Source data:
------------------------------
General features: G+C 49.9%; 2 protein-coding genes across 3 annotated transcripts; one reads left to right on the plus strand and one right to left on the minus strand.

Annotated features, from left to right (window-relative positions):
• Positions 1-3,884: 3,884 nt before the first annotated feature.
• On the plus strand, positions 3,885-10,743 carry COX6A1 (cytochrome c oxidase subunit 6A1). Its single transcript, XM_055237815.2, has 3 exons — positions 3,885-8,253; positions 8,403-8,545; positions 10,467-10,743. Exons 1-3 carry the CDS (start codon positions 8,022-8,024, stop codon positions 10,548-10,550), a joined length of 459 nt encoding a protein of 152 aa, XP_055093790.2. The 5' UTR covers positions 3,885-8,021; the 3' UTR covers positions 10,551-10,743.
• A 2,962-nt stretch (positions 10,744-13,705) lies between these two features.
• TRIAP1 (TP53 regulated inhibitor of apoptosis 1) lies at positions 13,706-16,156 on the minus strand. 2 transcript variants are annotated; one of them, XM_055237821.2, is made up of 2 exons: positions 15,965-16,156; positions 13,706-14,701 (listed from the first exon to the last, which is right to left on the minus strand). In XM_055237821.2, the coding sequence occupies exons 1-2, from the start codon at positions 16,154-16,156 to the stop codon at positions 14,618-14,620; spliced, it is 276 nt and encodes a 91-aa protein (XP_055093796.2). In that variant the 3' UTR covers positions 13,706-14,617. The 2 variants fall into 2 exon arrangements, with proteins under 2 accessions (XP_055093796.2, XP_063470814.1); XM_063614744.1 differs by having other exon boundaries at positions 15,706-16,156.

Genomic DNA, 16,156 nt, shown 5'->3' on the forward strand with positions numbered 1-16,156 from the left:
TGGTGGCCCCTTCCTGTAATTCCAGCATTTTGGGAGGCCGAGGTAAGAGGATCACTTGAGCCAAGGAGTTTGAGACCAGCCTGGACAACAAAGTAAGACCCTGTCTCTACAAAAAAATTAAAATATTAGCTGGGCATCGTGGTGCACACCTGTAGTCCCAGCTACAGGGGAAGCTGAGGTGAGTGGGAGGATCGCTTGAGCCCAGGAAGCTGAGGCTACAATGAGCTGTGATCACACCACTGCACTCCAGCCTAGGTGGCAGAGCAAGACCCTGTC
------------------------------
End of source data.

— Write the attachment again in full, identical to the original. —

General features: G+C 49.9%; 2 protein-coding genes across 3 annotated transcripts; one reads left to right on the plus strand and one right to left on the minus strand.

Annotated features, from left to right (window-relative positions):
• Positions 1-3,884: 3,884 nt before the first annotated feature.
• On the plus strand, positions 3,885-10,743 carry COX6A1 (cytochrome c oxidase subunit 6A1). Its single transcript, XM_055237815.2, has 3 exons — positions 3,885-8,253; positions 8,403-8,545; positions 10,467-10,743. Exons 1-3 carry the CDS (start codon positions 8,022-8,024, stop codon positions 10,548-10,550), a joined length of 459 nt encoding a protein of 152 aa, XP_055093790.2. The 5' UTR covers positions 3,885-8,021; the 3' UTR covers positions 10,551-10,743.
• A 2,962-nt stretch (positions 10,744-13,705) lies between these two features.
• TRIAP1 (TP53 regulated inhibitor of apoptosis 1) lies at positions 13,706-16,156 on the minus strand. 2 transcript variants are annotated; one of them, XM_055237821.2, is made up of 2 exons: positions 15,965-16,156; positions 13,706-14,701 (listed from the first exon to the last, which is right to left on the minus strand). In XM_055237821.2, the coding sequence occupies exons 1-2, from the start codon at positions 16,154-16,156 to the stop codon at positions 14,618-14,620; spliced, it is 276 nt and encodes a 91-aa protein (XP_055093796.2). In that variant the 3' UTR covers positions 13,706-14,617. The 2 variants fall into 2 exon arrangements, with proteins under 2 accessions (XP_055093796.2, XP_063470814.1); XM_063614744.1 differs by having other exon boundaries at positions 15,706-16,156.

Genomic DNA, 16,156 nt, shown 5'->3' on the forward strand with positions numbered 1-16,156 from the left:
TGGTGGCCCCTTCCTGTAATTCCAGCATTTTGGGAGGCCGAGGTAAGAGGATCACTTGAGCCAAGGAGTTTGAGACCAGCCTGGACAACAAAGTAAGACCCTGTCTCTACAAAAAAATTAAAATATTAGCTGGGCATCGTGGTGCACACCTGTAGTCCCAGCTACAGGGGAAGCTGAGGTGAGTGGGAGGATCGCTTGAGCCCAGGAAGCTGAGGCTACAATGAGCTGTGATCACACCACTGCACTCCAGCCTAGGTGGCAGAGCAAGACCCTGTC